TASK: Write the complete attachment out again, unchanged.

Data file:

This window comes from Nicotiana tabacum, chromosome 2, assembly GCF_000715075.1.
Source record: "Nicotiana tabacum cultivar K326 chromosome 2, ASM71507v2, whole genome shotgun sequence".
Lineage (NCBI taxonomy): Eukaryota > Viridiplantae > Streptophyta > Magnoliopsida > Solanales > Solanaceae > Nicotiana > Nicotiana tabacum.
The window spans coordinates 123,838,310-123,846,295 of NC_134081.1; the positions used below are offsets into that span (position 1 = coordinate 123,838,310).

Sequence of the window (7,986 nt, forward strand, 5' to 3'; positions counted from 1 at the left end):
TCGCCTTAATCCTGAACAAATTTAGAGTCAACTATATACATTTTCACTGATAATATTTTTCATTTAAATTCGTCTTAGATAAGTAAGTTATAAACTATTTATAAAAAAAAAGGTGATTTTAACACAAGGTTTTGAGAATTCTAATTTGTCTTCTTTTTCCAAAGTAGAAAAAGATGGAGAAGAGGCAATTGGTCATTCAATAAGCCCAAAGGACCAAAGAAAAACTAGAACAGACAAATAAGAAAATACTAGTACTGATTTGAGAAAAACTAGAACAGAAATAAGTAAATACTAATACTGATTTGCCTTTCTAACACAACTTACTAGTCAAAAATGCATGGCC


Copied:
This window comes from Nicotiana tabacum, chromosome 2, assembly GCF_000715075.1.
Source record: "Nicotiana tabacum cultivar K326 chromosome 2, ASM71507v2, whole genome shotgun sequence".
Lineage (NCBI taxonomy): Eukaryota > Viridiplantae > Streptophyta > Magnoliopsida > Solanales > Solanaceae > Nicotiana > Nicotiana tabacum.
The window spans coordinates 123,838,310-123,846,295 of NC_134081.1; the positions used below are offsets into that span (position 1 = coordinate 123,838,310).

Sequence of the window (7,986 nt, forward strand, 5' to 3'; positions counted from 1 at the left end):
TCGCCTTAATCCTGAACAAATTTAGAGTCAACTATATACATTTTCACTGATAATATTTTTCATTTAAATTCGTCTTAGATAAGTAAGTTATAAACTATTTATAAAAAAAAAGGTGATTTTAACACAAGGTTTTGAGAATTCTAATTTGTCTTCTTTTTCCAAAGTAGAAAAAGATGGAGAAGAGGCAATTGGTCATTCAATAAGCCCAAAGGACCAAAGAAAAACTAGAACAGACAAATAAGAAAATACTAGTACTGATTTGAGAAAAACTAGAACAGAAATAAGTAAATACTAATACTGATTTGCCTTTCTAACACAACTTACTAGTCAAAAATGCATGGCC